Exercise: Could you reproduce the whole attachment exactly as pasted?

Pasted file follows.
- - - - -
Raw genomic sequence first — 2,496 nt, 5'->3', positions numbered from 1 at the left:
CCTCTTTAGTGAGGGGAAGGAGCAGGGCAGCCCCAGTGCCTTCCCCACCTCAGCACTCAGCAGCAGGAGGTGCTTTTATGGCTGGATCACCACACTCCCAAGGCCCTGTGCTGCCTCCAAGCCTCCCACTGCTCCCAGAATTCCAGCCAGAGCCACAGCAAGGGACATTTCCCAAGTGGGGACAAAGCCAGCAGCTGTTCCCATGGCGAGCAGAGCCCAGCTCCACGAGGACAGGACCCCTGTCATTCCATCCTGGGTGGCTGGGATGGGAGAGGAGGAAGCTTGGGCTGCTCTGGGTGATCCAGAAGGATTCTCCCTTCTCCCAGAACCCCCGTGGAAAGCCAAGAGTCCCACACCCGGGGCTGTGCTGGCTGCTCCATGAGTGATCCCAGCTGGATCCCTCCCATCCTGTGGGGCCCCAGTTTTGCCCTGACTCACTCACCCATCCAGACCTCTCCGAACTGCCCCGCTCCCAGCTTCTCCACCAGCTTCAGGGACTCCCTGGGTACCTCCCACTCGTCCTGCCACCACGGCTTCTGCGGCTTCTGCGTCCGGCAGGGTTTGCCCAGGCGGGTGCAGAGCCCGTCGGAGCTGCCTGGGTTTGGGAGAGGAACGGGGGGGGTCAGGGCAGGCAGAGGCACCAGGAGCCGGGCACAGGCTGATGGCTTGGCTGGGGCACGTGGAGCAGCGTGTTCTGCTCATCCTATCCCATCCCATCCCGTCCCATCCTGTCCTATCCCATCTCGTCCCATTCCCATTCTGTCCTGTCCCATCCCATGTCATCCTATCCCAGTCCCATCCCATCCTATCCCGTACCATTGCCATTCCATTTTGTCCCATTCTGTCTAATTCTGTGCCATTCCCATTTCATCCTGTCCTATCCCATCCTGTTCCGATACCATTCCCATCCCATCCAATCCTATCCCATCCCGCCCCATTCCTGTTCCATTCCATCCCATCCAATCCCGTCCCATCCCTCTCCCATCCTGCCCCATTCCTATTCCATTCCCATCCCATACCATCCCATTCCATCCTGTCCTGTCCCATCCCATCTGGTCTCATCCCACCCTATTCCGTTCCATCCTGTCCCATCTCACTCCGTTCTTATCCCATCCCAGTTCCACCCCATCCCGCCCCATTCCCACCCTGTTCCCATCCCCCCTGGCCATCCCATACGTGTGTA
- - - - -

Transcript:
Raw genomic sequence first — 2,496 nt, 5'->3', positions numbered from 1 at the left:
CCTCTTTAGTGAGGGGAAGGAGCAGGGCAGCCCCAGTGCCTTCCCCACCTCAGCACTCAGCAGCAGGAGGTGCTTTTATGGCTGGATCACCACACTCCCAAGGCCCTGTGCTGCCTCCAAGCCTCCCACTGCTCCCAGAATTCCAGCCAGAGCCACAGCAAGGGACATTTCCCAAGTGGGGACAAAGCCAGCAGCTGTTCCCATGGCGAGCAGAGCCCAGCTCCACGAGGACAGGACCCCTGTCATTCCATCCTGGGTGGCTGGGATGGGAGAGGAGGAAGCTTGGGCTGCTCTGGGTGATCCAGAAGGATTCTCCCTTCTCCCAGAACCCCCGTGGAAAGCCAAGAGTCCCACACCCGGGGCTGTGCTGGCTGCTCCATGAGTGATCCCAGCTGGATCCCTCCCATCCTGTGGGGCCCCAGTTTTGCCCTGACTCACTCACCCATCCAGACCTCTCCGAACTGCCCCGCTCCCAGCTTCTCCACCAGCTTCAGGGACTCCCTGGGTACCTCCCACTCGTCCTGCCACCACGGCTTCTGCGGCTTCTGCGTCCGGCAGGGTTTGCCCAGGCGGGTGCAGAGCCCGTCGGAGCTGCCTGGGTTTGGGAGAGGAACGGGGGGGGTCAGGGCAGGCAGAGGCACCAGGAGCCGGGCACAGGCTGATGGCTTGGCTGGGGCACGTGGAGCAGCGTGTTCTGCTCATCCTATCCCATCCCATCCCGTCCCATCCTGTCCTATCCCATCTCGTCCCATTCCCATTCTGTCCTGTCCCATCCCATGTCATCCTATCCCAGTCCCATCCCATCCTATCCCGTACCATTGCCATTCCATTTTGTCCCATTCTGTCTAATTCTGTGCCATTCCCATTTCATCCTGTCCTATCCCATCCTGTTCCGATACCATTCCCATCCCATCCAATCCTATCCCATCCCGCCCCATTCCTGTTCCATTCCATCCCATCCAATCCCGTCCCATCCCTCTCCCATCCTGCCCCATTCCTATTCCATTCCCATCCCATACCATCCCATTCCATCCTGTCCTGTCCCATCCCATCTGGTCTCATCCCACCCTATTCCGTTCCATCCTGTCCCATCTCACTCCGTTCTTATCCCATCCCAGTTCCACCCCATCCCGCCCCATTCCCACCCTGTTCCCATCCCCCCTGGCCATCCCATACGTGTGTA